Most Recent Articles In People
Latest People Articles
- Juliet Nicolson on Chilly Mothers, the Literary Life and Alcoholism
- Brie Larson Set to Play Captain Marvel
- Parlux Fragrances Names Dominic Pisani <span class='article-title-premium-container' style='font-size:.5em;display:none;vertical-align:middle;padding:.25em;margin: 0 0 0 .25em;'>Premium</span>
More Articles By
Liya Kebede has become an expert in Somalian regional dialects.
During filming on her new movie, “Desert Flower,” which opened Wednesday in France, the Ethiopian actress and model spent hours working with coaches on her lines, but quickly discovered each area had a different take on the language.
This story first appeared in the March 11, 2010 issue of WWD. Subscribe Today.
“Depending on which city we were in, we had different people coaching me and every time there was a different person, they were telling me different things,” she recounts. “In the end, I was so confused!”
No matter: to foreign ears, Kebede comes across as utterly credible in the role of Waris Dirie, the goatherd from Somalia who rose to fame as an international model and activist in the fight against female genital mutilation.
The movie, an adaptation of Dirie’s autobiography, is directed by Sherry Hormann and co-stars British actors Timothy Spall and Juliet Stevenson. It is Kebede’s first leading role, following small parts in “Lord of War” and “The Good Shepherd.”
“When I found out that I had the role, I felt excitement mixed with ‘Oh my God, what am I going to do?’” Kebede recounts between nibbles on a macaroon in a Paris hotel suite. But she rapidly settled into the part. “It was intimate and we all really connected, especially around a story like this, that was so precious to all of us.”
Kebede only met Dirie on the last day of shooting. “Even though there is this huge responsibility when you’re playing someone who’s alive, it was nice of her to give us the freedom to interpret the story,” she says.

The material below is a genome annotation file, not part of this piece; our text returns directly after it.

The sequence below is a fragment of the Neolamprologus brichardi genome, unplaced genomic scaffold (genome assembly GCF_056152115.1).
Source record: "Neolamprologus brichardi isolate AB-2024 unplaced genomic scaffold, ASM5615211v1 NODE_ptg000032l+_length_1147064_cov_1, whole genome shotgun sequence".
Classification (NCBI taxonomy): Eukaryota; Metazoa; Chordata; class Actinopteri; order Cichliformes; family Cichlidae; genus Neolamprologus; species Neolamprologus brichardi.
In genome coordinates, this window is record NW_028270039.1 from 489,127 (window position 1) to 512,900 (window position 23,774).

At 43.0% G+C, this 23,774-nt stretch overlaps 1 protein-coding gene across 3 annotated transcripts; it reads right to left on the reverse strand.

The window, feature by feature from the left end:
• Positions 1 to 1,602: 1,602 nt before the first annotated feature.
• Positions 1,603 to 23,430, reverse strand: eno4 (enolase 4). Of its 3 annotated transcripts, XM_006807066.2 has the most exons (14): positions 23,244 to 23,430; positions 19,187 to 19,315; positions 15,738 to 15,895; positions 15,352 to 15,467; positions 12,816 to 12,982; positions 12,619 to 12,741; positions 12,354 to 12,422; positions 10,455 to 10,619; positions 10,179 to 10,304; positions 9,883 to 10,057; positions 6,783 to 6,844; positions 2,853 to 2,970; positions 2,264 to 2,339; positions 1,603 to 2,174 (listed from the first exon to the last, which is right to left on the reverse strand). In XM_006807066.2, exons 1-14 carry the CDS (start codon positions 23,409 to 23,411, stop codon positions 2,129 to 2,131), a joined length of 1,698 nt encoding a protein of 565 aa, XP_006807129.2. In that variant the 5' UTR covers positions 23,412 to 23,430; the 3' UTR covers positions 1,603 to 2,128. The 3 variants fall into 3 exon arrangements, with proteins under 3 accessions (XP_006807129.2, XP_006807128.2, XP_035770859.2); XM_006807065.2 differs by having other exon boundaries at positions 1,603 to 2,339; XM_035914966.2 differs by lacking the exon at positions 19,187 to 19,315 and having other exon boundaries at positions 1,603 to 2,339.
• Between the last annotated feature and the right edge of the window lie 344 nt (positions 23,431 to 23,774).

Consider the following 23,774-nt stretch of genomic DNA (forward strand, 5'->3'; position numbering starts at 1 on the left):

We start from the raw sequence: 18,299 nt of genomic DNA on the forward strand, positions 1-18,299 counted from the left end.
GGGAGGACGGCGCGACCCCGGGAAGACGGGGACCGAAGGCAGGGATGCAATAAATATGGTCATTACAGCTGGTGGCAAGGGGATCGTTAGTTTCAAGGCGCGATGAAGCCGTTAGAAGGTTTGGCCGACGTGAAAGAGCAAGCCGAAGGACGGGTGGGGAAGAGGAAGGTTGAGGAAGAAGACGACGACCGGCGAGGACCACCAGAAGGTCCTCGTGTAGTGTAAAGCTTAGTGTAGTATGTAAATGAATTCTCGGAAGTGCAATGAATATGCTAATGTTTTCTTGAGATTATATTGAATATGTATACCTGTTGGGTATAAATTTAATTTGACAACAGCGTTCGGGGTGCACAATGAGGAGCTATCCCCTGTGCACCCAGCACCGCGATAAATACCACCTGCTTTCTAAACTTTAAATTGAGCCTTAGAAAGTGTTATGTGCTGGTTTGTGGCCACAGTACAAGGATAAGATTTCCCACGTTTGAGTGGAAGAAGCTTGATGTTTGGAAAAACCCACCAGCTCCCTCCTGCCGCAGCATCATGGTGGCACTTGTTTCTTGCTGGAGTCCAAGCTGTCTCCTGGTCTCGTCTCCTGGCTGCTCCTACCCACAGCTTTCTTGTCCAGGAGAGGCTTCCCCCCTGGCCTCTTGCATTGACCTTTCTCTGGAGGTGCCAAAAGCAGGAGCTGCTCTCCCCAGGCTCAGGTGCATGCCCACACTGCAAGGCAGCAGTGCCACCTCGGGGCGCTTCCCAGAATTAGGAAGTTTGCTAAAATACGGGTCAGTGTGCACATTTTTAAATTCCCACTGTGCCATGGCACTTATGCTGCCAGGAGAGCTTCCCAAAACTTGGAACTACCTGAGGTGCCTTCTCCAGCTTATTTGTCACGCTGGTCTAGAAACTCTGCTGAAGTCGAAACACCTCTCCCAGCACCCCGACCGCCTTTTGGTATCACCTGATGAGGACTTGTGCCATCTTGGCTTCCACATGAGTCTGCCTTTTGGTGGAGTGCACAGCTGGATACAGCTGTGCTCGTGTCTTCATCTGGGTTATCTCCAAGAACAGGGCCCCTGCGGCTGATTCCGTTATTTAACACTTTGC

From neighboring countries, the two women share similar cultures, although female circumcision was something Kebede had only heard about. “I grew up in the city, so it’s something that I knew happened, but I guess it never really touched me that much,” she confesses.
Female genital mutilation is only one of the issues that she tackles as World Health Organization (WHO) goodwill ambassador for maternal, newborn and child health. “Maternal mortality is really second only to HIV as a killer of women in Third World countries, which I don’t think anybody knows,” she says. “Women who are circumcised actually also have a higher risk of death in childbirth.”
Kebede campaigns for health care through her own foundation, while the film is being supported by PPR’s Foundation for Women’s Dignity and Rights, which hosted a screening of the movie during Paris Fashion Week to raise money for charity projects in Mali. Kebede is working on a number of new film projects, and says she was even ready to learn another foreign language, if required.
“I would love to spend six months learning martial arts, flying through the sky — in Chinese!” she says with a laugh.